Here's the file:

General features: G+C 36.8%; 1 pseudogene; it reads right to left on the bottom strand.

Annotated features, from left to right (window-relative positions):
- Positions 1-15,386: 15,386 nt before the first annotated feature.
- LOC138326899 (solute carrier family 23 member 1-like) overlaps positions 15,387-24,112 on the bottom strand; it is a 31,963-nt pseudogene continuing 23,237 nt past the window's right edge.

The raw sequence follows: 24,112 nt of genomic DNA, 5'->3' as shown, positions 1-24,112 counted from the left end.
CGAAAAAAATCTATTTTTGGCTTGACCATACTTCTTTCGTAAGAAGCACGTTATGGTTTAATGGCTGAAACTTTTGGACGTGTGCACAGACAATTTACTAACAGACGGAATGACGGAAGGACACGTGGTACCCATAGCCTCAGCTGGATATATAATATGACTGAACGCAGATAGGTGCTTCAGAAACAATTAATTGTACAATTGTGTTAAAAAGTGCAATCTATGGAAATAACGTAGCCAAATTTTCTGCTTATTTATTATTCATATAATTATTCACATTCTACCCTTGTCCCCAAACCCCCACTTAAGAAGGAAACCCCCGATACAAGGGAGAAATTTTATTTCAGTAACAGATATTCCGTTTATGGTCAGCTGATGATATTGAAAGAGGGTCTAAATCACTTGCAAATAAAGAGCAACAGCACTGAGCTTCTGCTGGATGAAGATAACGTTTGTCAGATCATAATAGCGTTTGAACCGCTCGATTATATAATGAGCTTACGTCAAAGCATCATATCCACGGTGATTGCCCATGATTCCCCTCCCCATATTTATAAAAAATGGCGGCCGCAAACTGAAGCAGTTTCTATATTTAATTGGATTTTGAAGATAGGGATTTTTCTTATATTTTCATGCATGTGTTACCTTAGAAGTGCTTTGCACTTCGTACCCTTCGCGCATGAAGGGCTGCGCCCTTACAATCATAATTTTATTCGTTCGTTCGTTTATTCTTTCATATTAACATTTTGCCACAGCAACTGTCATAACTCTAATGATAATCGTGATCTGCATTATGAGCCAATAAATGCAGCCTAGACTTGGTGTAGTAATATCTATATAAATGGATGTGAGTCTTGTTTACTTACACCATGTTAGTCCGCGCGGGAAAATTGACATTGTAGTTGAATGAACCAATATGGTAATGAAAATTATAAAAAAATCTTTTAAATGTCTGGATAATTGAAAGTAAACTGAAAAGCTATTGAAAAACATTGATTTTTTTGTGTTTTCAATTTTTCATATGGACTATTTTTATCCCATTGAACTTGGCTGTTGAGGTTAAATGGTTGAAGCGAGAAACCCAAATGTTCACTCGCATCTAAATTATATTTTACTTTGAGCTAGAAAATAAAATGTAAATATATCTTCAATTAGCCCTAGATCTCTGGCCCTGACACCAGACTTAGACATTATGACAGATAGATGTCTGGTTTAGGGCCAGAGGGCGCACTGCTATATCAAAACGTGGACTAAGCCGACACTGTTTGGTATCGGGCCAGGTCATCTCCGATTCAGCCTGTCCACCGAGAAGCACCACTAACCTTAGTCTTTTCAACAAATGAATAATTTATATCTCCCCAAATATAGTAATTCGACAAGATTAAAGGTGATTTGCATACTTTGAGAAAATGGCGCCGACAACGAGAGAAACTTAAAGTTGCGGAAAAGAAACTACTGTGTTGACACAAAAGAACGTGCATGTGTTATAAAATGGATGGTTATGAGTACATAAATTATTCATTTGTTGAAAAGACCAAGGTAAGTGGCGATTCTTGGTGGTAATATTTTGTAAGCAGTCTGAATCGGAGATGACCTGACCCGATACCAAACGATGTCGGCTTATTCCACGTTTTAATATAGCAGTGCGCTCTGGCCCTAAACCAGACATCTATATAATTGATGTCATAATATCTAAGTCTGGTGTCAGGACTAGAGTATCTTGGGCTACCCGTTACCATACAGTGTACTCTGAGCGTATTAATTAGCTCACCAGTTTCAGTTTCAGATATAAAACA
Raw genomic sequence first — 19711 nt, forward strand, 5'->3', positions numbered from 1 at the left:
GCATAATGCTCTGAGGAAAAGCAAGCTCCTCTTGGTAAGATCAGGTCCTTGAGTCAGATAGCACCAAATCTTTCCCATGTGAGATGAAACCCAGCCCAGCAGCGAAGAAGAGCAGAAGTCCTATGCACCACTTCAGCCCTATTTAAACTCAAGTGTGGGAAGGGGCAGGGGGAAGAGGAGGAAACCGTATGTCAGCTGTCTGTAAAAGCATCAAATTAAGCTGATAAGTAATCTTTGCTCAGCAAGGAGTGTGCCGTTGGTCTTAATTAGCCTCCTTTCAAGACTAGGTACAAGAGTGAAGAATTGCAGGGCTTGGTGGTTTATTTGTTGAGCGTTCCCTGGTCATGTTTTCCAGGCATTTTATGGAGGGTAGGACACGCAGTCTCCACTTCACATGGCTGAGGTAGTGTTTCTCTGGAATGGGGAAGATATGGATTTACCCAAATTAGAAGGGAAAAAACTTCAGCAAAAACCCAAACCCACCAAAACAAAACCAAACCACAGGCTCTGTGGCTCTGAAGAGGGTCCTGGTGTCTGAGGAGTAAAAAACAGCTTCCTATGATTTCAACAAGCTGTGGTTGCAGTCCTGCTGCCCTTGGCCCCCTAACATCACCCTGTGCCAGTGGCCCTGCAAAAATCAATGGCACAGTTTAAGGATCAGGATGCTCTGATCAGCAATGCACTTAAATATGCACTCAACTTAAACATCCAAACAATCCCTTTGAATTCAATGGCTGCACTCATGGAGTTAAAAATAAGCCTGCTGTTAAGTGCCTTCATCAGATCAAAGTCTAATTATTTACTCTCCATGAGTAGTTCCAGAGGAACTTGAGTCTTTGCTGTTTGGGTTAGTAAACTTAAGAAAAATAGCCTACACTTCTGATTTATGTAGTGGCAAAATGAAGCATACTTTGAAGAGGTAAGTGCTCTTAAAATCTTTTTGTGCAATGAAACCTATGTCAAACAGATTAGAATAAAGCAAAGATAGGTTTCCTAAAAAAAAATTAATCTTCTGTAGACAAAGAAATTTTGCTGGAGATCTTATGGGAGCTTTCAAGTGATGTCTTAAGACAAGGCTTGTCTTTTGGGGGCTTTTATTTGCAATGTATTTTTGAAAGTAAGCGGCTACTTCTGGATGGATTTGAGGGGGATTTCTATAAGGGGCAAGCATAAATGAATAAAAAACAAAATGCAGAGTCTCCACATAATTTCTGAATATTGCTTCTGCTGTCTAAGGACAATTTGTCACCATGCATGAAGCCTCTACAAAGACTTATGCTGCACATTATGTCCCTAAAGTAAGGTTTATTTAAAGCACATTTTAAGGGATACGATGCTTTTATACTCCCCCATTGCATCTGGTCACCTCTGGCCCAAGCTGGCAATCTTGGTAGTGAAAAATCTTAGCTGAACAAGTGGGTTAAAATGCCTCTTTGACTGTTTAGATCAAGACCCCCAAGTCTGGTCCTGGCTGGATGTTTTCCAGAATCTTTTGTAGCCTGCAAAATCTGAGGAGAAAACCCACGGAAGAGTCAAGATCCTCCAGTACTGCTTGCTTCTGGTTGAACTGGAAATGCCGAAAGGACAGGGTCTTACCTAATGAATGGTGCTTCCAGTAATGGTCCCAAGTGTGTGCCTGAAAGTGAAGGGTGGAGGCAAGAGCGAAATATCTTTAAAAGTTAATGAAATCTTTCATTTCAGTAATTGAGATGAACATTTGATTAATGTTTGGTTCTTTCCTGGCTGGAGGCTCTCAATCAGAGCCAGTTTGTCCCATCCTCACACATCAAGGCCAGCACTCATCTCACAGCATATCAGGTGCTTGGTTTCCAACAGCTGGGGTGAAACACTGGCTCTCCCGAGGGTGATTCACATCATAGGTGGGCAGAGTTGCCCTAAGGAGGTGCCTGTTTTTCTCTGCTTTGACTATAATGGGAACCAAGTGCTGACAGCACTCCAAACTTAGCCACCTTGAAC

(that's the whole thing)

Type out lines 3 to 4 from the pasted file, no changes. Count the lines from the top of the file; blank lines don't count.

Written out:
- Positions 1-15,386: 15,386 nt before the first annotated feature.
- LOC138326899 (solute carrier family 23 member 1-like) overlaps positions 15,387-24,112 on the bottom strand; it is a 31,963-nt pseudogene continuing 23,237 nt past the window's right edge.